ORIGINAL RESEARCH article

Front. Vet. Sci., 12 October 2021
Sec.Veterinary Pharmacology and Toxicology
https://doi.org/10.3389/fvets.2021.709046

Anticoccidial Activity of Qinghao Powder Against Eimeria tenella in Broiler Chickens

Ling Wang*, Wenzhu Guo*, Shahbaz Ul Haq, Zhiting Guo, Dongan Cui, Feng Yang, Feng Cheng, Xiaojuan Wei and Jiawen Lv
  • Key Laboratory of New Animal Drug Project, Gansu Province, Key Laboratory of Veterinary Pharmaceutical Development, Ministry of Agriculture and Rural Affairs, Lanzhou Institute of Husbandry and Pharmaceutical Sciences of Chinese Academy of Agriculture Sciences, Lanzhou, China

Artemisia annua (AAH) is traditionally used as an anti-malarial, expectorant and antipyretic Chinese medicine. The aim of this study was to explore the therapeutic effect of Qinghao Powder (QHP) on chicken coccidiosis, evaluate the safe dosage of QHP, and provide test basis for clinical medication. High-performance liquid chromatography (HPLC) and thin-layer chromatography (TLC) were used to detect artemisinin in Qinghao Powder (QHP) for quality control. The level of artemisinin in QHP was 81.03 mg/g. A total of 210 chicks (14 days of age) were divided randomly into seven groups: three QHP treatments (0.15, 0.30, and 0.60 g/kg), a toltrazuril control (1.00 mL/L), a sulfachloropyrazine sodium control (SSC, 0.30 g/L), an E. tenella-infected control, and a healthy control group. All the groups were inoculated orally with 7 × 104 E. tenella oocysts except for the healthy control group. After seven days of administration, compared with the infected control group, chicks which were administered QHP, SS, and toltrazuril showed less bloody feces, oocyst output, and cecal lesions, and the protection rates were improved. The maximum rBWG and ACI were found in the SS-medicated group, followed by the groups medicated with 0.60 and 0.30 g/kg QHP. Therefore, a 0.30 g/kg dose level of QHP in the feed was selected as the recommend dose (RD) in the target animal safety test, in which 80 broiler chicks (14 days of age) were randomly divided into four major groups (I-healthy control group; II-1× RD; III-3× RD; IV-6× RD), with each group subdivided into two subgroups (A and B) consisting of 10 chicks each. After 7-day (for sub-group A) or 14-day (for sub-group B) administration, compared with the healthy control, treatment-related changes in BWG, feed conversion ratio (FCR), relative organ weight (ROW) of the liver, WBC counts, and levels of RBC, HGB, ALT, AST, and TBIL were detected in the 3× and 6× RD groups. No differences were noted in necropsy for all doses, and histopathological examinations exhibited no QHP-associated signs of toxicity or abnormalities in the liver or kidney. The findings suggest that QHP at a dose of 0.30 g/kg feed would be appropriate for therapy and intermittent treatment of E. tenella-infected chicks, the dosage in clinical applications should be set according to the recommended dose to ensure animal safety.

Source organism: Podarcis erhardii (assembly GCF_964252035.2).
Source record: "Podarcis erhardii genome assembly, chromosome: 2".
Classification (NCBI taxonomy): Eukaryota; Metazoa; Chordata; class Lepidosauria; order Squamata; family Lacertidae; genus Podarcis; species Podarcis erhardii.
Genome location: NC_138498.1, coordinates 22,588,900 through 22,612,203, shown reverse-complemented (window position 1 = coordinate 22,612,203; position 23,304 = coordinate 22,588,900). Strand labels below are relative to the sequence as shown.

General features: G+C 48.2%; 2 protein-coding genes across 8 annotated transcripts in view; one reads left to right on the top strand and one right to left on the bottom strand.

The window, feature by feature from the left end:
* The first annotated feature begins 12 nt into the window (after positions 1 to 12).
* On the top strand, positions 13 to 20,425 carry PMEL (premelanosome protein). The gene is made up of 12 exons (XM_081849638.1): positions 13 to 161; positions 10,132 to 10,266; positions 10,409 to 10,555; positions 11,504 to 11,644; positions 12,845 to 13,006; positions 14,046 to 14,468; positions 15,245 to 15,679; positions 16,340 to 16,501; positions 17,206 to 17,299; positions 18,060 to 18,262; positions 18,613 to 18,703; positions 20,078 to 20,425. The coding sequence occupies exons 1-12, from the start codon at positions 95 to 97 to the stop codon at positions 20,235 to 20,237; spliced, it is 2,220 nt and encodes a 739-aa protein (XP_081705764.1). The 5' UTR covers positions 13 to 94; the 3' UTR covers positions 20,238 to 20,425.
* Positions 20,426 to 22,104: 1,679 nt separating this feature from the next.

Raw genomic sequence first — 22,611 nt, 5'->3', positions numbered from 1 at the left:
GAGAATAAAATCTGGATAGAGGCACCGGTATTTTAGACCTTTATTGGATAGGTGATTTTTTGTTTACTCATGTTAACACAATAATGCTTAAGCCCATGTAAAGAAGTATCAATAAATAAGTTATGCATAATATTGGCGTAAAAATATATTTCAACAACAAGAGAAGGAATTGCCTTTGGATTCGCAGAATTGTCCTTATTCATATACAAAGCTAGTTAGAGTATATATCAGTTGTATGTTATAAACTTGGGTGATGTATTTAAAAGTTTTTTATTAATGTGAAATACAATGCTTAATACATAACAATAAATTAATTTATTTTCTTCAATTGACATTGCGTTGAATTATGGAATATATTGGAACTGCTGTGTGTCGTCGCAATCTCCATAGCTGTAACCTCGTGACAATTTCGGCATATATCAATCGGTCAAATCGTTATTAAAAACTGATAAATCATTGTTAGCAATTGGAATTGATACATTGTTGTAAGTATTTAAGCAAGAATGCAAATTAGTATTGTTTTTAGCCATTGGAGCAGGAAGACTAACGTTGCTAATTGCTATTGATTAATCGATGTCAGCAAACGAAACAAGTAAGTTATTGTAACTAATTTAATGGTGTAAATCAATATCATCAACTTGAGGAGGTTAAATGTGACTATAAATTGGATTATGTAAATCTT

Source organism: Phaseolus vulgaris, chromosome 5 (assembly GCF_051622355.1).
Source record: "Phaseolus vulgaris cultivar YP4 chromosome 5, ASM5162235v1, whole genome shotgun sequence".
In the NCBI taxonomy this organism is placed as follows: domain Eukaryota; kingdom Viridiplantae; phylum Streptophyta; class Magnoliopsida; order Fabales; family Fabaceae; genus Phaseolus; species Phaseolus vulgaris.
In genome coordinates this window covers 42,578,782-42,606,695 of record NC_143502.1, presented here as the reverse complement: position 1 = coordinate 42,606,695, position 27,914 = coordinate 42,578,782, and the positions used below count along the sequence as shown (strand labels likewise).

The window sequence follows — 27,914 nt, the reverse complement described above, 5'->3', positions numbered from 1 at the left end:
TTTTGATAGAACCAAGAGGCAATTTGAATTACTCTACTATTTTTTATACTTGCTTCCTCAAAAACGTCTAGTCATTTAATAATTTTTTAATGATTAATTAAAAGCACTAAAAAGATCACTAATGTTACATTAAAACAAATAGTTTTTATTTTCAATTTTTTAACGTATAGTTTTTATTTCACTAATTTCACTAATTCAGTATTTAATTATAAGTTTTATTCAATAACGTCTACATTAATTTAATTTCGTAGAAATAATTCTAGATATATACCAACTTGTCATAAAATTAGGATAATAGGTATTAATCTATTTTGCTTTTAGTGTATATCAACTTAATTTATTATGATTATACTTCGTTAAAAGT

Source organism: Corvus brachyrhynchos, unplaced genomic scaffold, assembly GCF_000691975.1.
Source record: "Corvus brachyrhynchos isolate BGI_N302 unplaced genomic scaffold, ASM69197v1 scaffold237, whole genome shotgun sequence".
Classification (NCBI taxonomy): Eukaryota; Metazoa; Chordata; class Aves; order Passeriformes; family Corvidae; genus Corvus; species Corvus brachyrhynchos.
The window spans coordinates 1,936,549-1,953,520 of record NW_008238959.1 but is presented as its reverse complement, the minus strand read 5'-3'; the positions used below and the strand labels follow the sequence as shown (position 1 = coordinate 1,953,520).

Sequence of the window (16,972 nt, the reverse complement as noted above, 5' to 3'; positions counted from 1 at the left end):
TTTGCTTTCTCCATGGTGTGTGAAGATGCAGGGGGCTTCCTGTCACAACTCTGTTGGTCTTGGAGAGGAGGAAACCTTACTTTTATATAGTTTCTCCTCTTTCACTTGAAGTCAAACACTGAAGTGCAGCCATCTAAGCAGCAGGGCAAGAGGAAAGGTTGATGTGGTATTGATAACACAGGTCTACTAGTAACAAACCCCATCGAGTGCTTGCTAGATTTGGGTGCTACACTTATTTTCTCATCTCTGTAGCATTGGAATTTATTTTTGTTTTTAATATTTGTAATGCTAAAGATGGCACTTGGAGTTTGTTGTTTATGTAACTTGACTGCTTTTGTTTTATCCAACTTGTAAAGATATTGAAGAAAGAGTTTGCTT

Introduction

Chicken coccidiosis, a disease caused by apicomplexan protozoa of the genus Eimeria, is a significant problem in the poultry industry. There are seven Eimeria species affecting chickens, including Eimeria acervulina, Eimeria brunetti, Eimeria maxima, Eimeria mitis, Eimeria necatrix, Eimeria praecox, and Eimeria tenella. The parasites multiply in the intestinal epithelia, destroying the cells and reducing digestive capacity and nutrient absorption in the bird, with Eimeria tenella being highly pathogenic and causing caecal coccidiosis (15). Coccidiosis is responsible for 6–10% of all broiler mortalities, and the annual loss caused by Eimeria infection to the poultry industry is estimated at more than $3 billion (6, 7). At present, chicken coccidiosis has largely been controlled through the use of chemoprophylaxis and anticoccidial drugs added to feed, but there are complications due to the emergence of drug resistance and the toxic side effects of such additives on animal health (810). Increasing the development of drug-resistant coccidial species has stimulated the search for alternative control methods or new drugs, and this has become a top priority for the poultry industry (1113). One alternative is the use of live virulent or attenuated vaccines or recombinant vaccines (1416). However, live vaccines, particularly virulent ones, may have short-term adverse effects on chicken growth rate. Recombinant vaccines are still in the early stages of development. Therefore, until vaccines become more sophisticated, the use of anticoccidial drugs will continue.